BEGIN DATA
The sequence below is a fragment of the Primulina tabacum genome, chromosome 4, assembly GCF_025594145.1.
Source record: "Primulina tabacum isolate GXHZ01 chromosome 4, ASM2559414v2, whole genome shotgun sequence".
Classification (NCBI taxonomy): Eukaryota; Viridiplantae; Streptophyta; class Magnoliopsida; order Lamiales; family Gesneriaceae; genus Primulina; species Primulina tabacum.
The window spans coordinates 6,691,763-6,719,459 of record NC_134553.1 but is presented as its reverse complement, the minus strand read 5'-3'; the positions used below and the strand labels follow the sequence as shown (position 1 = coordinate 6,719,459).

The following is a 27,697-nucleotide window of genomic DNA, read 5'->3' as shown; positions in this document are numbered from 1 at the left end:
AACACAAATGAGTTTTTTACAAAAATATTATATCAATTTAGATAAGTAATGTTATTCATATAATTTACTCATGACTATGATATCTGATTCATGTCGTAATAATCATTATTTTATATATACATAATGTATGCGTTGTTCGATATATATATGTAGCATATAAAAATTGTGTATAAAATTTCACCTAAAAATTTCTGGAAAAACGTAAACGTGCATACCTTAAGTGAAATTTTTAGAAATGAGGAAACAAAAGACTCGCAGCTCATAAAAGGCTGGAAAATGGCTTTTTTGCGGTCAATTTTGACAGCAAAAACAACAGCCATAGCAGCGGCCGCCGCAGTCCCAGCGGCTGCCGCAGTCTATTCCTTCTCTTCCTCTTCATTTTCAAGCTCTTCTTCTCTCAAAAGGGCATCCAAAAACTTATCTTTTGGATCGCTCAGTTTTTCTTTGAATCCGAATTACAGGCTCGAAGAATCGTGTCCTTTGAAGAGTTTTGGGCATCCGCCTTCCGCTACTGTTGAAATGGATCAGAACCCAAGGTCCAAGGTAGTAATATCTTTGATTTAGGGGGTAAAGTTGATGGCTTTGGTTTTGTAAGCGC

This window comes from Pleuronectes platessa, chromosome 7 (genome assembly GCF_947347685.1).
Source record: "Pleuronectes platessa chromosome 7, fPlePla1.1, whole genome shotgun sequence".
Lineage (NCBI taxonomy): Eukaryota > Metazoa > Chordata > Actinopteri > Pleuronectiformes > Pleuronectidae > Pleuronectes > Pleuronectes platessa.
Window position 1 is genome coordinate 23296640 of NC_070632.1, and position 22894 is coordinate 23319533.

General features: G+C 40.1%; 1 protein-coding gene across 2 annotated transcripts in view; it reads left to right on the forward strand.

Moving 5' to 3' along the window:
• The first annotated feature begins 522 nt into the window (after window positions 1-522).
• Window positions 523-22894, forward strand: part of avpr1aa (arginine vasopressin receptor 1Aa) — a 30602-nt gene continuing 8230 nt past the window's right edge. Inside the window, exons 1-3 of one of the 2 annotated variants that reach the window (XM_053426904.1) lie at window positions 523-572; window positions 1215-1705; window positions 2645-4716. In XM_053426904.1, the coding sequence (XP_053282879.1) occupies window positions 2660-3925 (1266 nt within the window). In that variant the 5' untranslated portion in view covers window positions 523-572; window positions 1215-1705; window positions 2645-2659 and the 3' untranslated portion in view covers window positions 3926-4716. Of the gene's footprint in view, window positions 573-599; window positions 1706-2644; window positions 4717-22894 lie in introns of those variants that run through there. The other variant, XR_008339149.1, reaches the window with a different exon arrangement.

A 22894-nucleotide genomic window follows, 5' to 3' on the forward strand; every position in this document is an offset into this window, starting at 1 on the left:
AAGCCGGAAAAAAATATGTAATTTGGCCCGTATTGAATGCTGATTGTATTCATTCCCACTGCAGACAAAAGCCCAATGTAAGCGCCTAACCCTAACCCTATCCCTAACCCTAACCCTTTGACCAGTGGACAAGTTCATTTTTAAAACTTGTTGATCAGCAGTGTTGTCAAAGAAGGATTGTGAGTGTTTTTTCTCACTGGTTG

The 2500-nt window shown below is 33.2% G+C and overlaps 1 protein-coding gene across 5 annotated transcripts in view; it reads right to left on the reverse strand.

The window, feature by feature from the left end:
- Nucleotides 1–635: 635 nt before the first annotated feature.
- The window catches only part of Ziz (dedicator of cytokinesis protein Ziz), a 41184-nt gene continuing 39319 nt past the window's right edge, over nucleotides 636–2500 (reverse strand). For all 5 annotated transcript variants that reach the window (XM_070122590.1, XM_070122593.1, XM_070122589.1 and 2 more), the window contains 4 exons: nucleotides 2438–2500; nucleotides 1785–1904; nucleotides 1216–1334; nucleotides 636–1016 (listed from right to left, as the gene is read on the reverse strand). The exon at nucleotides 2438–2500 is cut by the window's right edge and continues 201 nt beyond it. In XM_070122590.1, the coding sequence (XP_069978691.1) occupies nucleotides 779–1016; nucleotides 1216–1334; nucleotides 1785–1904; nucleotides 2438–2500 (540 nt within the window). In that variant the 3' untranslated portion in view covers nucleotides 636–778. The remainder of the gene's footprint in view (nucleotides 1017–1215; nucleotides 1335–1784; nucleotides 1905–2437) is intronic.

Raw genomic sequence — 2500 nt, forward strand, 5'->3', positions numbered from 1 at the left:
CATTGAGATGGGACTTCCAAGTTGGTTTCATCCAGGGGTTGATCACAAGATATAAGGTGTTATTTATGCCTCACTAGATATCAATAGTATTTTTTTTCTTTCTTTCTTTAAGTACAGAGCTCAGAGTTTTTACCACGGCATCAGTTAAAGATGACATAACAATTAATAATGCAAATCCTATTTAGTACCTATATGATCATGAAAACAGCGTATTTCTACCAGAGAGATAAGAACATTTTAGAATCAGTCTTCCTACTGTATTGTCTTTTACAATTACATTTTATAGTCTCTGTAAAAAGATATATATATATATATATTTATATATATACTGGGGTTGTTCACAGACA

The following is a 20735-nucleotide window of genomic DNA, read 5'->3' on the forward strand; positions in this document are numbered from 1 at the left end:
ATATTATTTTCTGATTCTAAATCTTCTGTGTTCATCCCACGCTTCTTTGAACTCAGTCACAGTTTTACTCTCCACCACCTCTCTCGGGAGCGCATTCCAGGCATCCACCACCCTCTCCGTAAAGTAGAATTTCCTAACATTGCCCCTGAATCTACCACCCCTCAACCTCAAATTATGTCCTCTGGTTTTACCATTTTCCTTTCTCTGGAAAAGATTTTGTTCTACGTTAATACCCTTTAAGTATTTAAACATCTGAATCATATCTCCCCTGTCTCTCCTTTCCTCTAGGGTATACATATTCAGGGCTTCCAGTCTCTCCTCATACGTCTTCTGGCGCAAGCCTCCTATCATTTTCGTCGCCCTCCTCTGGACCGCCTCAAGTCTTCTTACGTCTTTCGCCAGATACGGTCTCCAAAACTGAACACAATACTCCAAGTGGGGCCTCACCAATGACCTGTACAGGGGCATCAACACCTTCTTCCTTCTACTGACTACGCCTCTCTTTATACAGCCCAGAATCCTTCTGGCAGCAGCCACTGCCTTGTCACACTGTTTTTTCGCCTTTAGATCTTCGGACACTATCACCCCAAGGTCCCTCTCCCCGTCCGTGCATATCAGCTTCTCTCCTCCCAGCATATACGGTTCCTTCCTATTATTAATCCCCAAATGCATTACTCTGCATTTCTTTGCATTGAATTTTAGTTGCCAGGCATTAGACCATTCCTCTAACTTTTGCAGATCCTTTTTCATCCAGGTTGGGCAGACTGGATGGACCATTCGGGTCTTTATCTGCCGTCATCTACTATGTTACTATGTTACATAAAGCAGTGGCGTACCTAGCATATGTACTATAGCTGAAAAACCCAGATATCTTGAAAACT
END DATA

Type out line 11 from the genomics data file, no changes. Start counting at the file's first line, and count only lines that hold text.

General features: G+C 40.1%; 1 protein-coding gene across 2 annotated transcripts in view; it reads left to right on the forward strand.